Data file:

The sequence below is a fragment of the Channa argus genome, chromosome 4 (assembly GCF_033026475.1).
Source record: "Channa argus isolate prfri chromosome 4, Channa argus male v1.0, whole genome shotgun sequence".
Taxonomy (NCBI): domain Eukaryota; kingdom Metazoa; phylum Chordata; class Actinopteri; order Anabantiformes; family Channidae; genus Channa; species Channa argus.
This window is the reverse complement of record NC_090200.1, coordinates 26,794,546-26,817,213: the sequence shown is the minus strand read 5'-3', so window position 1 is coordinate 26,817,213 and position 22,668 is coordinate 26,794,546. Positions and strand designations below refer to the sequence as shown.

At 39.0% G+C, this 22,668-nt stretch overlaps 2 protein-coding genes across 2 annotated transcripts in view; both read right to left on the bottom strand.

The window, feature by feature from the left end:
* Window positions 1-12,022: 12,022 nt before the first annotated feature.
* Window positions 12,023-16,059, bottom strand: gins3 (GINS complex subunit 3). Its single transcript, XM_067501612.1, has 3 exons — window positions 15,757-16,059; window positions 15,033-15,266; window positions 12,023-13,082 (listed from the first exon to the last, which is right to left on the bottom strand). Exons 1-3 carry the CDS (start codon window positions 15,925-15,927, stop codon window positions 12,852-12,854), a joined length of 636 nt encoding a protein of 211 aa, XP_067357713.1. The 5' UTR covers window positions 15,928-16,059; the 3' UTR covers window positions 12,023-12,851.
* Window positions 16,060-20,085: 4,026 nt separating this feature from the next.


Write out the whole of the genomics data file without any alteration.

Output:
The sequence below is a fragment of the Channa argus genome, chromosome 4 (assembly GCF_033026475.1).
Source record: "Channa argus isolate prfri chromosome 4, Channa argus male v1.0, whole genome shotgun sequence".
Taxonomy (NCBI): domain Eukaryota; kingdom Metazoa; phylum Chordata; class Actinopteri; order Anabantiformes; family Channidae; genus Channa; species Channa argus.
This window is the reverse complement of record NC_090200.1, coordinates 26,794,546-26,817,213: the sequence shown is the minus strand read 5'-3', so window position 1 is coordinate 26,817,213 and position 22,668 is coordinate 26,794,546. Positions and strand designations below refer to the sequence as shown.

At 39.0% G+C, this 22,668-nt stretch overlaps 2 protein-coding genes across 2 annotated transcripts in view; both read right to left on the bottom strand.

The window, feature by feature from the left end:
* Window positions 1-12,022: 12,022 nt before the first annotated feature.
* Window positions 12,023-16,059, bottom strand: gins3 (GINS complex subunit 3). Its single transcript, XM_067501612.1, has 3 exons — window positions 15,757-16,059; window positions 15,033-15,266; window positions 12,023-13,082 (listed from the first exon to the last, which is right to left on the bottom strand). Exons 1-3 carry the CDS (start codon window positions 15,925-15,927, stop codon window positions 12,852-12,854), a joined length of 636 nt encoding a protein of 211 aa, XP_067357713.1. The 5' UTR covers window positions 15,928-16,059; the 3' UTR covers window positions 12,023-12,851.
* Window positions 16,060-20,085: 4,026 nt separating this feature from the next.